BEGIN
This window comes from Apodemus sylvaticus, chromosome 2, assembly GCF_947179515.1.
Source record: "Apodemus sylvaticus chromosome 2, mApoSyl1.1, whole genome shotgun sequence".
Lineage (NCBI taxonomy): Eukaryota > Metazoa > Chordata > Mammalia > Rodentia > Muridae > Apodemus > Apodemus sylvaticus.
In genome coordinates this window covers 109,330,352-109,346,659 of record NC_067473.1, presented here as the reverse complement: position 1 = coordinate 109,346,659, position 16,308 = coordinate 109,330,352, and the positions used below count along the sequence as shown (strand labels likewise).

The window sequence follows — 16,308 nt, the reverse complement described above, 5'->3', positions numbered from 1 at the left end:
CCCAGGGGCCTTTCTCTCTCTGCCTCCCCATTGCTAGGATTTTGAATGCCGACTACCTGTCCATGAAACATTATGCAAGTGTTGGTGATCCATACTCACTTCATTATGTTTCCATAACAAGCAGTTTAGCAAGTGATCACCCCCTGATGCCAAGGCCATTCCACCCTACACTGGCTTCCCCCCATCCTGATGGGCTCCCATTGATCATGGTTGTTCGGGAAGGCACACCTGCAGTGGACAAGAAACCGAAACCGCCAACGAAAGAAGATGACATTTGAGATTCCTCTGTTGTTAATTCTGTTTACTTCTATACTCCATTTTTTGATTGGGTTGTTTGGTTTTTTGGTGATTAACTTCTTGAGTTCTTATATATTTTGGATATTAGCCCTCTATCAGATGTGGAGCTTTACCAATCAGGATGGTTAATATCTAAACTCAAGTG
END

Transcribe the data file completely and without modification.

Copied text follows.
This window comes from Apodemus sylvaticus, chromosome 2, assembly GCF_947179515.1.
Source record: "Apodemus sylvaticus chromosome 2, mApoSyl1.1, whole genome shotgun sequence".
Lineage (NCBI taxonomy): Eukaryota > Metazoa > Chordata > Mammalia > Rodentia > Muridae > Apodemus > Apodemus sylvaticus.
In genome coordinates this window covers 109,330,352-109,346,659 of record NC_067473.1, presented here as the reverse complement: position 1 = coordinate 109,346,659, position 16,308 = coordinate 109,330,352, and the positions used below count along the sequence as shown (strand labels likewise).

The window sequence follows — 16,308 nt, the reverse complement described above, 5'->3', positions numbered from 1 at the left end:
CCCAGGGGCCTTTCTCTCTCTGCCTCCCCATTGCTAGGATTTTGAATGCCGACTACCTGTCCATGAAACATTATGCAAGTGTTGGTGATCCATACTCACTTCATTATGTTTCCATAACAAGCAGTTTAGCAAGTGATCACCCCCTGATGCCAAGGCCATTCCACCCTACACTGGCTTCCCCCCATCCTGATGGGCTCCCATTGATCATGGTTGTTCGGGAAGGCACACCTGCAGTGGACAAGAAACCGAAACCGCCAACGAAAGAAGATGACATTTGAGATTCCTCTGTTGTTAATTCTGTTTACTTCTATACTCCATTTTTTGATTGGGTTGTTTGGTTTTTTGGTGATTAACTTCTTGAGTTCTTATATATTTTGGATATTAGCCCTCTATCAGATGTGGAGCTTTACCAATCAGGATGGTTAATATCTAAACTCAAGTG